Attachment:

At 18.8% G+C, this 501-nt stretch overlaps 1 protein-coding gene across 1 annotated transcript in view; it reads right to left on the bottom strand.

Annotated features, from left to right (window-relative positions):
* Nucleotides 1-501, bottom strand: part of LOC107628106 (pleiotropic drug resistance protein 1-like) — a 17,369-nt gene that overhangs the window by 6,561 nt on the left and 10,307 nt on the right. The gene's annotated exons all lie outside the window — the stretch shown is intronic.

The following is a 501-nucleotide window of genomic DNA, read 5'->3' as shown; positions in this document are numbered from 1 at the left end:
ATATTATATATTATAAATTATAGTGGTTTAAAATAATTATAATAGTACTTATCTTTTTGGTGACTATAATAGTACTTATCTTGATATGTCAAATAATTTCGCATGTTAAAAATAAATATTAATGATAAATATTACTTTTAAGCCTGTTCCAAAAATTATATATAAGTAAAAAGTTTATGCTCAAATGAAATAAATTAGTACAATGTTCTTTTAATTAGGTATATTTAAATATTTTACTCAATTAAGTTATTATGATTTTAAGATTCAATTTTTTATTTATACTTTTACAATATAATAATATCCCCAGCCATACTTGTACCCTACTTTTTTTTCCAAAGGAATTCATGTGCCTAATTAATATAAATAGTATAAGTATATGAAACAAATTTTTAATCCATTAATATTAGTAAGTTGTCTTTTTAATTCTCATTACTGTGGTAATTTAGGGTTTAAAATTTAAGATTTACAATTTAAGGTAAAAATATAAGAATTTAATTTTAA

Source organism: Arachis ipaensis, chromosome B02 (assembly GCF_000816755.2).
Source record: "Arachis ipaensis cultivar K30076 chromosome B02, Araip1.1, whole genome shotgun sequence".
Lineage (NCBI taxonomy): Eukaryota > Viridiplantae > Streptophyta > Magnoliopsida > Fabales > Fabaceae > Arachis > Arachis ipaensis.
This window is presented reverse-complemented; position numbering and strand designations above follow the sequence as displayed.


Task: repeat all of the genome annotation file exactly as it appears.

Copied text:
At 18.8% G+C, this 501-nt stretch overlaps 1 protein-coding gene across 1 annotated transcript in view; it reads right to left on the bottom strand.

Annotated features, from left to right (window-relative positions):
* Nucleotides 1-501, bottom strand: part of LOC107628106 (pleiotropic drug resistance protein 1-like) — a 17,369-nt gene that overhangs the window by 6,561 nt on the left and 10,307 nt on the right. The gene's annotated exons all lie outside the window — the stretch shown is intronic.

The following is a 501-nucleotide window of genomic DNA, read 5'->3' as shown; positions in this document are numbered from 1 at the left end:
ATATTATATATTATAAATTATAGTGGTTTAAAATAATTATAATAGTACTTATCTTTTTGGTGACTATAATAGTACTTATCTTGATATGTCAAATAATTTCGCATGTTAAAAATAAATATTAATGATAAATATTACTTTTAAGCCTGTTCCAAAAATTATATATAAGTAAAAAGTTTATGCTCAAATGAAATAAATTAGTACAATGTTCTTTTAATTAGGTATATTTAAATATTTTACTCAATTAAGTTATTATGATTTTAAGATTCAATTTTTTATTTATACTTTTACAATATAATAATATCCCCAGCCATACTTGTACCCTACTTTTTTTTCCAAAGGAATTCATGTGCCTAATTAATATAAATAGTATAAGTATATGAAACAAATTTTTAATCCATTAATATTAGTAAGTTGTCTTTTTAATTCTCATTACTGTGGTAATTTAGGGTTTAAAATTTAAGATTTACAATTTAAGGTAAAAATATAAGAATTTAATTTTAA

Source organism: Arachis ipaensis, chromosome B02 (assembly GCF_000816755.2).
Source record: "Arachis ipaensis cultivar K30076 chromosome B02, Araip1.1, whole genome shotgun sequence".
Lineage (NCBI taxonomy): Eukaryota > Viridiplantae > Streptophyta > Magnoliopsida > Fabales > Fabaceae > Arachis > Arachis ipaensis.
This window is presented reverse-complemented; position numbering and strand designations above follow the sequence as displayed.